As an African artist, my work reflects the richness of my culture; but over and beyond that it seeks to articulate that universal yearning for truth, justice, and equality, common to all peoples and all cultures.
I try to add my share to the school of art that believes the intrinsic value of art is not based on concerns of color, style, movement, or abstract deconstructionism alone, but in its contribution to the uplifting of the human spirit.
I quietly listen to the rushing breeze to give an ear to those who came before me, to those whose voices I see and hear, as they beseech me to speak for them.
I ask you how can I, as I lean to grasp that brush and approach my canvas, ignore the misery around me, the oppression, and the cries for freedom? The plea for redemption is everywhere on the African continent. Nor can the cries coming from the ghettos of America be ignored.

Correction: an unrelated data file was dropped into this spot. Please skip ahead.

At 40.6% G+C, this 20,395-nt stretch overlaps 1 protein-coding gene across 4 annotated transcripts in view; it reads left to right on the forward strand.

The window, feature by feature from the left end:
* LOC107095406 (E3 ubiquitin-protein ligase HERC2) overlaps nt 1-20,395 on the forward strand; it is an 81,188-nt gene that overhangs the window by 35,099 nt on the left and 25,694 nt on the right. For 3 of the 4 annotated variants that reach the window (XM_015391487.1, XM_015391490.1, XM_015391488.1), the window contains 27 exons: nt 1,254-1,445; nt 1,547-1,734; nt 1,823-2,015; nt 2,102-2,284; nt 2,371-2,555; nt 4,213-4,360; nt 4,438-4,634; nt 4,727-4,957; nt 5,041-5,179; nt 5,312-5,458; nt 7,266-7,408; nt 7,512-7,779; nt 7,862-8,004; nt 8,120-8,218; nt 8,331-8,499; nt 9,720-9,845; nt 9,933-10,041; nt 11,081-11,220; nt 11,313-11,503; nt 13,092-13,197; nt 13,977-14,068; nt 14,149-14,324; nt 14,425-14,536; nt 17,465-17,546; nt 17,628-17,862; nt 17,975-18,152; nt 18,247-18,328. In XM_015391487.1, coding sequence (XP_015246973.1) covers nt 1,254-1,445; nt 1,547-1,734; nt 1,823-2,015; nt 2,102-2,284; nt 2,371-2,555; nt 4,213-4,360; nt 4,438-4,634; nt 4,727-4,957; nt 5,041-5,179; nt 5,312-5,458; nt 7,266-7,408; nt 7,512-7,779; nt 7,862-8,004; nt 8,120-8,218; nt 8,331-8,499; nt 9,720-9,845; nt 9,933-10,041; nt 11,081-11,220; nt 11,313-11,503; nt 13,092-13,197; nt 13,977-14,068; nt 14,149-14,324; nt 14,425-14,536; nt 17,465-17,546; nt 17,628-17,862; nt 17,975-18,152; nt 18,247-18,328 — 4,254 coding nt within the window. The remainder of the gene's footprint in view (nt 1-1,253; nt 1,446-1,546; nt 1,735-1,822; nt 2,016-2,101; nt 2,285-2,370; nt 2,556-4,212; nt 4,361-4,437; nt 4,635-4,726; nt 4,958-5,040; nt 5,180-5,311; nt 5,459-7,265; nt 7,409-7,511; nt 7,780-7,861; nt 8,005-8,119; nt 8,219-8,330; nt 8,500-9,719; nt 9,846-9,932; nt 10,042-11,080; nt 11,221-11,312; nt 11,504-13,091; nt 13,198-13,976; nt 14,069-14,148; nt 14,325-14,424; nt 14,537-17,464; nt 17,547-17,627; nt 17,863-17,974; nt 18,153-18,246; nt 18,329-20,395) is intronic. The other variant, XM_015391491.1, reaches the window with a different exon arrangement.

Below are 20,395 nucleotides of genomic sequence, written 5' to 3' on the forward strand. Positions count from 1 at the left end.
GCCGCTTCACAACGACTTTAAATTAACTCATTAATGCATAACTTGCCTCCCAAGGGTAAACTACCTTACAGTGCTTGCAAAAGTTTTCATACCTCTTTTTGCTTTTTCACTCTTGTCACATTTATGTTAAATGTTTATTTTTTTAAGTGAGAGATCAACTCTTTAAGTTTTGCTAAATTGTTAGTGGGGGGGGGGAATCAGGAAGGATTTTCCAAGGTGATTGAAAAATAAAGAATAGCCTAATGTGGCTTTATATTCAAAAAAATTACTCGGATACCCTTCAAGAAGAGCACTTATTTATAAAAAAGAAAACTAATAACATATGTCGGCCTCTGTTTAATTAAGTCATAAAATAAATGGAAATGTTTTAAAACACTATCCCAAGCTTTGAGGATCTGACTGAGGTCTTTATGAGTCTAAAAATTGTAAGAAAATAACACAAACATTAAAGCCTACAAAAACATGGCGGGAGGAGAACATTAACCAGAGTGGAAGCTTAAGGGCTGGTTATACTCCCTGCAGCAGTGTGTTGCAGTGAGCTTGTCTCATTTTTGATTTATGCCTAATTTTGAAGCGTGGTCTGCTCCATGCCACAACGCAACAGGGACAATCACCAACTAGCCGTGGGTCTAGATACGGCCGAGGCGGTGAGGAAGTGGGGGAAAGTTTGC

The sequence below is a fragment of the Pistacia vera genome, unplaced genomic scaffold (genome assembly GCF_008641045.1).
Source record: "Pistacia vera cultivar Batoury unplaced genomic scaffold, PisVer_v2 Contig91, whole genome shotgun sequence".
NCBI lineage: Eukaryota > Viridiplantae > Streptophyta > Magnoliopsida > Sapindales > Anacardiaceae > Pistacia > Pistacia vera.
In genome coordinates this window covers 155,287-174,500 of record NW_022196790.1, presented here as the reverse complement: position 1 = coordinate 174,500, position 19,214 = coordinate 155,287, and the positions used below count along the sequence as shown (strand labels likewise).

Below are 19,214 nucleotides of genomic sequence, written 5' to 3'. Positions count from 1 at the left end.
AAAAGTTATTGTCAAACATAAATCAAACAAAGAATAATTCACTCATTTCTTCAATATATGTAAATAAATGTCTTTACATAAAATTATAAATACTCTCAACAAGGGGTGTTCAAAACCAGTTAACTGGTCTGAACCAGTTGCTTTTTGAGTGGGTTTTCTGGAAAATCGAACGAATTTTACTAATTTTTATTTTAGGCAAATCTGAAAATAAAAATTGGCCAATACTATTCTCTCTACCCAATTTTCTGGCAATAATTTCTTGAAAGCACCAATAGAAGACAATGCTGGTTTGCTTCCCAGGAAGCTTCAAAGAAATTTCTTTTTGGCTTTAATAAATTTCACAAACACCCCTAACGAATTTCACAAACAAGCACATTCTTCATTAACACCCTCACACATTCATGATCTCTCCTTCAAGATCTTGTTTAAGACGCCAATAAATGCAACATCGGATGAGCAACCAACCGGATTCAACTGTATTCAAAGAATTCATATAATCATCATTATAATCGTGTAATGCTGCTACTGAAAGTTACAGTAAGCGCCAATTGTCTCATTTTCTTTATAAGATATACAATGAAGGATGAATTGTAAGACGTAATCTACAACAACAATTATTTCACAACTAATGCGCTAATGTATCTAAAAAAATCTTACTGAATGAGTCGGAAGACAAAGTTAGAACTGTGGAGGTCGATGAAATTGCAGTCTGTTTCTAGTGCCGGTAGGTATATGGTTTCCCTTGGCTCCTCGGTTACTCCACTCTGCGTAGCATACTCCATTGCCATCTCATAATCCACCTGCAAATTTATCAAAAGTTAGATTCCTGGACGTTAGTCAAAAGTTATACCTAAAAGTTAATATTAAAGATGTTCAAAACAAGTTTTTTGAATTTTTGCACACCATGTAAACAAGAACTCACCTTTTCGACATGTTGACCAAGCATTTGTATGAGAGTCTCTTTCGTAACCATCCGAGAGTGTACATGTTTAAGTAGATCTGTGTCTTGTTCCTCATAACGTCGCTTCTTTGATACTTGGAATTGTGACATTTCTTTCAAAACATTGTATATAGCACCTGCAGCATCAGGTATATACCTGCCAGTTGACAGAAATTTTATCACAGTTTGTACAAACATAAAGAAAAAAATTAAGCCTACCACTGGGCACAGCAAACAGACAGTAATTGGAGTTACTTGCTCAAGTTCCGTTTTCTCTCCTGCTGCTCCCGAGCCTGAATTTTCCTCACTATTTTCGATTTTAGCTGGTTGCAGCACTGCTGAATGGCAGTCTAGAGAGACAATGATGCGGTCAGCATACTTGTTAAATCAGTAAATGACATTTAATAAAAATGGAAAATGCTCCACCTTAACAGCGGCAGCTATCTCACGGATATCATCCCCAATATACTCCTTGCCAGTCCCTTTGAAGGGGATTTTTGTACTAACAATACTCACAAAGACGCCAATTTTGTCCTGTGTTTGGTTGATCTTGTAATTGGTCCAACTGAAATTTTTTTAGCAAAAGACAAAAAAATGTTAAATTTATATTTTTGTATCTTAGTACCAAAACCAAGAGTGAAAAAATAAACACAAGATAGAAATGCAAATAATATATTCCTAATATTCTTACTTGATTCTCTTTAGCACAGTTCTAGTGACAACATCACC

My art therefore is not only to display the beauty of our environment, of our culture, but to also reflect on the deep chaos, confusion and the search for meaning in contemporary human existence.
For me, the artist has an undying love for humanity and may therefore be resolved to lend his or her voice to fight against injustice, to seek the truth where others are afraid to, and to serve as a beacon light for justice and equality. He or she must be fierce in that endeavor.
The artwork is a living testimony that the contemporary African artist’s work can indeed reflect on the condition of the African continent and her people in the Diaspora; that art can not only be art for art’s sake, it can also articulate the yearning of an entire people for peace and social justice.